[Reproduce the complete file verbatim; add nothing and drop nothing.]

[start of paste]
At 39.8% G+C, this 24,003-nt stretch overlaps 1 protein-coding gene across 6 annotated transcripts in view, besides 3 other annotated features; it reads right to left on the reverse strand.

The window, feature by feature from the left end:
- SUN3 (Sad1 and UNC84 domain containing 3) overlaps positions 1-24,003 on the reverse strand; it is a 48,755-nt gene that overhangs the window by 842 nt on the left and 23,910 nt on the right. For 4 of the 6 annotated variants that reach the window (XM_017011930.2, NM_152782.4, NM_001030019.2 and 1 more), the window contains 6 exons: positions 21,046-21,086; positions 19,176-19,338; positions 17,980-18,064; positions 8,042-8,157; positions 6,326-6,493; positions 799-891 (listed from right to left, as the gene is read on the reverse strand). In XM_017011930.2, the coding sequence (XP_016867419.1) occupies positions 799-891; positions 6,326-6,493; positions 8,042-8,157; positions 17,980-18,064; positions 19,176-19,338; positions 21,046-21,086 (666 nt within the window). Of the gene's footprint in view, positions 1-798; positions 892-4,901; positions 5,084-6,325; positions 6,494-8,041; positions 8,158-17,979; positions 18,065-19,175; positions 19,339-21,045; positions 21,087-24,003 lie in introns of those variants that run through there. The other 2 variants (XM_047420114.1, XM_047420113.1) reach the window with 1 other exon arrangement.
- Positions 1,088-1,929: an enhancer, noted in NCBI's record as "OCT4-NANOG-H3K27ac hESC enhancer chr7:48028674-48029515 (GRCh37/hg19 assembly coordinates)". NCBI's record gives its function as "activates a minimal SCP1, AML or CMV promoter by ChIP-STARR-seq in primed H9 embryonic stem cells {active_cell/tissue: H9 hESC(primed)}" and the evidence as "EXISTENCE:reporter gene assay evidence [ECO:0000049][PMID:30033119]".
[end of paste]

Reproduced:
At 39.8% G+C, this 24,003-nt stretch overlaps 1 protein-coding gene across 6 annotated transcripts in view, besides 3 other annotated features; it reads right to left on the reverse strand.

The window, feature by feature from the left end:
- SUN3 (Sad1 and UNC84 domain containing 3) overlaps positions 1-24,003 on the reverse strand; it is a 48,755-nt gene that overhangs the window by 842 nt on the left and 23,910 nt on the right. For 4 of the 6 annotated variants that reach the window (XM_017011930.2, NM_152782.4, NM_001030019.2 and 1 more), the window contains 6 exons: positions 21,046-21,086; positions 19,176-19,338; positions 17,980-18,064; positions 8,042-8,157; positions 6,326-6,493; positions 799-891 (listed from right to left, as the gene is read on the reverse strand). In XM_017011930.2, the coding sequence (XP_016867419.1) occupies positions 799-891; positions 6,326-6,493; positions 8,042-8,157; positions 17,980-18,064; positions 19,176-19,338; positions 21,046-21,086 (666 nt within the window). Of the gene's footprint in view, positions 1-798; positions 892-4,901; positions 5,084-6,325; positions 6,494-8,041; positions 8,158-17,979; positions 18,065-19,175; positions 19,339-21,045; positions 21,087-24,003 lie in introns of those variants that run through there. The other 2 variants (XM_047420114.1, XM_047420113.1) reach the window with 1 other exon arrangement.
- Positions 1,088-1,929: an enhancer, noted in NCBI's record as "OCT4-NANOG-H3K27ac hESC enhancer chr7:48028674-48029515 (GRCh37/hg19 assembly coordinates)". NCBI's record gives its function as "activates a minimal SCP1, AML or CMV promoter by ChIP-STARR-seq in primed H9 embryonic stem cells {active_cell/tissue: H9 hESC(primed)}" and the evidence as "EXISTENCE:reporter gene assay evidence [ECO:0000049][PMID:30033119]".